Textile products made from natural colors from Bali that put forward a sustainable concept are selling well in foreign markets despite the Covid-19 pandemic.
Morning Motley, for example, companies engaged in dyeing services and selling fabrics from natural colors admit that they do not feel the impact of the decline in exports due to the Covid-19 pandemic. In fact, the export of its products tends to increase every month.
The owner of Pagi Motley I Made Andika Putra said that his product exports increased by 25 percent during the first semester of 2021 compared to the same period last year (year on year/yoy). The products exported are in the form of weaving, scarves, clothing, blankets, and fabrics with natural colors.
The company, which was only founded in August 2019, exports to Japan, South Korea, Denmark, Switzerland, the United States, the Netherlands, Germany, to Ukraine.
"For the first year, the monthly sales figure increased. From 2020 to the first semester of 2021, there was a 25 percent increase in turnover," he said.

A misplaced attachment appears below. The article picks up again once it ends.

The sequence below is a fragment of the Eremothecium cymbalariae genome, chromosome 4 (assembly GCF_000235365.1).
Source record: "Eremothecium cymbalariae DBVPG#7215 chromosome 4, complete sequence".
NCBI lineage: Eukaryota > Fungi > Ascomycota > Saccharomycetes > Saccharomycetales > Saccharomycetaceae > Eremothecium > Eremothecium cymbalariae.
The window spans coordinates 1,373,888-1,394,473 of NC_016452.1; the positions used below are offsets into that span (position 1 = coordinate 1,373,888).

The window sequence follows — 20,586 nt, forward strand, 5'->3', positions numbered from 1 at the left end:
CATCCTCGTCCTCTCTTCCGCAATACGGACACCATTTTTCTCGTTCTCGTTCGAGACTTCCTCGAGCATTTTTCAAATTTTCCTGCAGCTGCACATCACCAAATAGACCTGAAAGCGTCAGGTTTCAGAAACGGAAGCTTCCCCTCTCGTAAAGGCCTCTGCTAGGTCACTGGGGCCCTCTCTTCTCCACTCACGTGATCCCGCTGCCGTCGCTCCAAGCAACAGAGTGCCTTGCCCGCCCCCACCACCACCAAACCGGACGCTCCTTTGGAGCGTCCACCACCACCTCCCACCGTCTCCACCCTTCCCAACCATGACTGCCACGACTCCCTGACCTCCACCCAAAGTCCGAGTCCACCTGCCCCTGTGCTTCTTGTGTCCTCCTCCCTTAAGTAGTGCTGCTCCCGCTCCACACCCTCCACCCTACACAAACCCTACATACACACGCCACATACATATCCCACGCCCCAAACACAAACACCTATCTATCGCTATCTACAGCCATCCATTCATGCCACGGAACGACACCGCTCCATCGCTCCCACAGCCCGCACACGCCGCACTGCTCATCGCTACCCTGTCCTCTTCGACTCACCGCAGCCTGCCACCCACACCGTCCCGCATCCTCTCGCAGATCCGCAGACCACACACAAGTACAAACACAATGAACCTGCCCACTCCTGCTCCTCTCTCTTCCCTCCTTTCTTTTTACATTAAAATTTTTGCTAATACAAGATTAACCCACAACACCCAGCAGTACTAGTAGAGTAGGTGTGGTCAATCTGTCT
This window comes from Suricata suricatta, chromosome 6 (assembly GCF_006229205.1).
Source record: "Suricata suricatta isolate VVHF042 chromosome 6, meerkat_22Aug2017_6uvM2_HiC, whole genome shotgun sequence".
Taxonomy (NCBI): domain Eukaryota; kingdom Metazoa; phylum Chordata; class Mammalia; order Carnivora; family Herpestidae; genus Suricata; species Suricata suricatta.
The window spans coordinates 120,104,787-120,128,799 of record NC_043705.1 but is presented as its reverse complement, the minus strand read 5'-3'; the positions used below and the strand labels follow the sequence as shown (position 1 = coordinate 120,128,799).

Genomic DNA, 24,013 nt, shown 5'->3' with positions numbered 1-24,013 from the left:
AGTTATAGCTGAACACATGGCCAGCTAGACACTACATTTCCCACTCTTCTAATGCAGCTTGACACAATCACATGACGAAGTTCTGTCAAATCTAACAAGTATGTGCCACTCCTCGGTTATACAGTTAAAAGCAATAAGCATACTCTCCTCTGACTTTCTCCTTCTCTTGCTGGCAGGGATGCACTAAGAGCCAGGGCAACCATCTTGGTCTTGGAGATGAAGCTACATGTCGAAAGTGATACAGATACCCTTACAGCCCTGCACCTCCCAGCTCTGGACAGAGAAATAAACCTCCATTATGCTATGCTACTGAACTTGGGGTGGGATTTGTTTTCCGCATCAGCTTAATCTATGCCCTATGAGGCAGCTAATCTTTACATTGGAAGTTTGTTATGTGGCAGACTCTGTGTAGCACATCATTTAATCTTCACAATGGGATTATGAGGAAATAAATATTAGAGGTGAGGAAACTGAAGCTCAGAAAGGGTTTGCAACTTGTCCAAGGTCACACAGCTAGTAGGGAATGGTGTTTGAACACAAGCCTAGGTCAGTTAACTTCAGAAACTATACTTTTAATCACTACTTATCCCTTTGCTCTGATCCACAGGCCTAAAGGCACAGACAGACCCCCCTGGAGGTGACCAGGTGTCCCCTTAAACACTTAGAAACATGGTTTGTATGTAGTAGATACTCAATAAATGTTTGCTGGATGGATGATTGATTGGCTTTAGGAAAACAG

Andika said that almost 80 percent of the products exported are in the form of dyeing services from fabrics and clothes sent by consumers abroad. Requests for dyeing services are usually made by customers for fashion show purposes. The rest, are sales made directly by Morning Motley.
"Almost 90 percent of our consumers come from outside, so they process the fabric into finished goods, after which we provide coloring services," he said.
According to him, the decline in exports of textile products made from natural materials did not decrease in the midst of a pandemic because sustainable products were the trade mark of his business. Moreover, the lifestyle of foreign markets that puts forward the concept of sustainability.
"Because of the lifestyle of outsiders who are aware of sustainable living. Not only organic food, clothing, home interiors, even for pets, they must have the same lifestyle as the owner," he said,
In the midst of the pandemic, his party had to feel the increase in export costs due to limited containers of up to 30 percent. However, these conditions did not affect sales. Moreover, the burden of costs is borne directly by the consumer.
"But shipping costs have become the burden of consumers," he said.